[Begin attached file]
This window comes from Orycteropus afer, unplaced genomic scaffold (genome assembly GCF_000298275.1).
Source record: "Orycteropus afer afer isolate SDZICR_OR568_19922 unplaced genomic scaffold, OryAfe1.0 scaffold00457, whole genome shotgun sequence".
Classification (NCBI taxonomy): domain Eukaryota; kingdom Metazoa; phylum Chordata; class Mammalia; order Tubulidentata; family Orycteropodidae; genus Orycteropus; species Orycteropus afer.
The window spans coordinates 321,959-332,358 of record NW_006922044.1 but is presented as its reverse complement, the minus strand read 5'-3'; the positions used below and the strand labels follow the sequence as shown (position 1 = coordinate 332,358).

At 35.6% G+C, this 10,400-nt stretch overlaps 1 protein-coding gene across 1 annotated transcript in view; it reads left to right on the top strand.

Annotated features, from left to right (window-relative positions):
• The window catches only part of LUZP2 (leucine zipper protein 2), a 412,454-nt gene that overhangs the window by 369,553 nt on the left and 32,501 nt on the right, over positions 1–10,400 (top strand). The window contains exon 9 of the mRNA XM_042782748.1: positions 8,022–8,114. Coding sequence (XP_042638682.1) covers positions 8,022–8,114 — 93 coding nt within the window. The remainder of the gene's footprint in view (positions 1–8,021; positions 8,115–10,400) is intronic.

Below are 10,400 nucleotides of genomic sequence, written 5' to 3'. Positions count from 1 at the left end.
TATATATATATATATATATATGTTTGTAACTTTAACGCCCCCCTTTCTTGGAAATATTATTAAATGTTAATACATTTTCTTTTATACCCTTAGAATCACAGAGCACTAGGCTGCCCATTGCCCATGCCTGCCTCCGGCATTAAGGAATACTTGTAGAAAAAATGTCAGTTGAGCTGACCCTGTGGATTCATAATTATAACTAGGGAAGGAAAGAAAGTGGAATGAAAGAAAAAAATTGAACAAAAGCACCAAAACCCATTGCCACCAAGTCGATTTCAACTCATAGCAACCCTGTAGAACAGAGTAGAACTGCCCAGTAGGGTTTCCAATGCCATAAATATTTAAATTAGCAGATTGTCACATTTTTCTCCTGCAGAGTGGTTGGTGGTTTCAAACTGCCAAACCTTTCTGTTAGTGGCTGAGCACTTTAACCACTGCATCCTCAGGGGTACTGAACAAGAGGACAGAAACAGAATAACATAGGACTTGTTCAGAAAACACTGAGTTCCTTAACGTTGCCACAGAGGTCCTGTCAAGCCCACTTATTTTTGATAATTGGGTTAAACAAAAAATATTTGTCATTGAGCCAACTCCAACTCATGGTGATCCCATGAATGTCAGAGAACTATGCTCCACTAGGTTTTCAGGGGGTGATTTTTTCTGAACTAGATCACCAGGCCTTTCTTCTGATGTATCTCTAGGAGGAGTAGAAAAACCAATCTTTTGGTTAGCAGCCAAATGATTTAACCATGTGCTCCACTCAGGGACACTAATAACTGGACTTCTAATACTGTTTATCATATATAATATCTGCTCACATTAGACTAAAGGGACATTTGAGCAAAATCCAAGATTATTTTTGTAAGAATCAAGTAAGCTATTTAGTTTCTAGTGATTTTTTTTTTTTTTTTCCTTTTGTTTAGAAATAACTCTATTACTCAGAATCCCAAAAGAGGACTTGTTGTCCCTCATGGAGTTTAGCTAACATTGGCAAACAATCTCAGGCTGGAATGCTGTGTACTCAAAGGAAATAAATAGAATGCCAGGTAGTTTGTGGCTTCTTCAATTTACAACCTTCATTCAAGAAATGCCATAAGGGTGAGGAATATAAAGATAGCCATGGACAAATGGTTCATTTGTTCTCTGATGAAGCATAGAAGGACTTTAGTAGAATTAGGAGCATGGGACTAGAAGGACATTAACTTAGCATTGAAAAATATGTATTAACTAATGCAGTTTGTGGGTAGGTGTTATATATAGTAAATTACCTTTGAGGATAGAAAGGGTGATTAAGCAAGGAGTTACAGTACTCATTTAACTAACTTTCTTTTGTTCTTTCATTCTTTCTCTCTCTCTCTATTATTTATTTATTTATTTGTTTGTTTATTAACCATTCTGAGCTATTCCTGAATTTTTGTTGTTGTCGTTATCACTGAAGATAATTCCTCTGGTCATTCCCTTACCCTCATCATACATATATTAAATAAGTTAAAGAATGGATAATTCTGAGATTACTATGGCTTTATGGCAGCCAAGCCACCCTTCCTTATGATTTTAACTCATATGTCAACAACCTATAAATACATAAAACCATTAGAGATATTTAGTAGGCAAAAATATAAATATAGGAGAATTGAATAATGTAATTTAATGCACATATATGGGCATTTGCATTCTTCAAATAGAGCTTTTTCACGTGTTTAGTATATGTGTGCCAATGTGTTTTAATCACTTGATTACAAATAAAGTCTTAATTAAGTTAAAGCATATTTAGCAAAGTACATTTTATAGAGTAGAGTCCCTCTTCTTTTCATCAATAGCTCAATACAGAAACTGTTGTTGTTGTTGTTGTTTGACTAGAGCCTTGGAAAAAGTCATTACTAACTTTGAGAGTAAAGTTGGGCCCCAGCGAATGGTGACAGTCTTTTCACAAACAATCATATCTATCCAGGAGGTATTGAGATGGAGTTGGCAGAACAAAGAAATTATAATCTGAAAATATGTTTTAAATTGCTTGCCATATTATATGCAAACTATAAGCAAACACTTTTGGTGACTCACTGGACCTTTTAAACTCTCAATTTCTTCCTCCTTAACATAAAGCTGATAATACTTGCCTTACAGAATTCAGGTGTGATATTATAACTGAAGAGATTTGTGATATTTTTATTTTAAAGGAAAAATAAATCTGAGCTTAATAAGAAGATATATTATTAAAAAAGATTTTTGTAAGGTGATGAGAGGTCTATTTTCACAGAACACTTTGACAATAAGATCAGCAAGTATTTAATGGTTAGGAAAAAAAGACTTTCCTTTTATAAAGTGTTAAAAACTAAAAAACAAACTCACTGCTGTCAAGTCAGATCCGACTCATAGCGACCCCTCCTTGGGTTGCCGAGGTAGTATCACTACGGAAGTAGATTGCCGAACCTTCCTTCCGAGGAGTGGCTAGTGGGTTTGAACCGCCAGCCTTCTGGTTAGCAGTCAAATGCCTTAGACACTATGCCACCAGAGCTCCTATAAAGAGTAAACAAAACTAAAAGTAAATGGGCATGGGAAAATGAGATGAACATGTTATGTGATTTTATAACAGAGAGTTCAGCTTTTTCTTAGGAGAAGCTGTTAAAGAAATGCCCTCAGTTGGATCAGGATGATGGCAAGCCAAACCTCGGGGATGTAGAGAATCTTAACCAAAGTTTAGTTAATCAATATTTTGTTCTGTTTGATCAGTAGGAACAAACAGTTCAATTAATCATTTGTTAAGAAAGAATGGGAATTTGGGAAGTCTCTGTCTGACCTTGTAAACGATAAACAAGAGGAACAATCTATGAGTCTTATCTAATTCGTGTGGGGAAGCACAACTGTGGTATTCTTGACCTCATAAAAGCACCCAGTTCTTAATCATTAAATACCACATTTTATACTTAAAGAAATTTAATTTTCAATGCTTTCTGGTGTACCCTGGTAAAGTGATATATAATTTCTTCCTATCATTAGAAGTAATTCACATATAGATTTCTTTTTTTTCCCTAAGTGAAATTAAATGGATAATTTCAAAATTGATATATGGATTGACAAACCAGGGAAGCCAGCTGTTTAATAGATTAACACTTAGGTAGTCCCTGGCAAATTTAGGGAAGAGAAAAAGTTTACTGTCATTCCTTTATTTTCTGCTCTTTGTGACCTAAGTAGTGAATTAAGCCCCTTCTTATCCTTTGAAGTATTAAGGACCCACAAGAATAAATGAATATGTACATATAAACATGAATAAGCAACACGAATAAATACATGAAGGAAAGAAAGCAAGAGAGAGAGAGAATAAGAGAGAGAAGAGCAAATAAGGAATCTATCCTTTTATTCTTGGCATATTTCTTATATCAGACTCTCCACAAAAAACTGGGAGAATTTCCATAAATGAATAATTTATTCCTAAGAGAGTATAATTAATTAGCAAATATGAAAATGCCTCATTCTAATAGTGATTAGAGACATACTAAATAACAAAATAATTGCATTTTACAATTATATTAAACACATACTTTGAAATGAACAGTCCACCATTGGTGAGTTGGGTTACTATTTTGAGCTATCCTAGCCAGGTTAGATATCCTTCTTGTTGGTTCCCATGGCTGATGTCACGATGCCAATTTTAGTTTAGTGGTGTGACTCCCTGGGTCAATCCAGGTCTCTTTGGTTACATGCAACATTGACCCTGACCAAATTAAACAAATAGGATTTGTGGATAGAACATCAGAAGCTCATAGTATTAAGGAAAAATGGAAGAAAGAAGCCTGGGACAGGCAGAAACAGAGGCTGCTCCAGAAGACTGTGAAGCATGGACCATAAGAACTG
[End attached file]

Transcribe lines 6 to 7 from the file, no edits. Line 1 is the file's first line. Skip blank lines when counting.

Annotated features, from left to right (window-relative positions):
• The window catches only part of LUZP2 (leucine zipper protein 2), a 412,454-nt gene that overhangs the window by 369,553 nt on the left and 32,501 nt on the right, over positions 1–10,400 (top strand). The window contains exon 9 of the mRNA XM_042782748.1: positions 8,022–8,114. Coding sequence (XP_042638682.1) covers positions 8,022–8,114 — 93 coding nt within the window. The remainder of the gene's footprint in view (positions 1–8,021; positions 8,115–10,400) is intronic.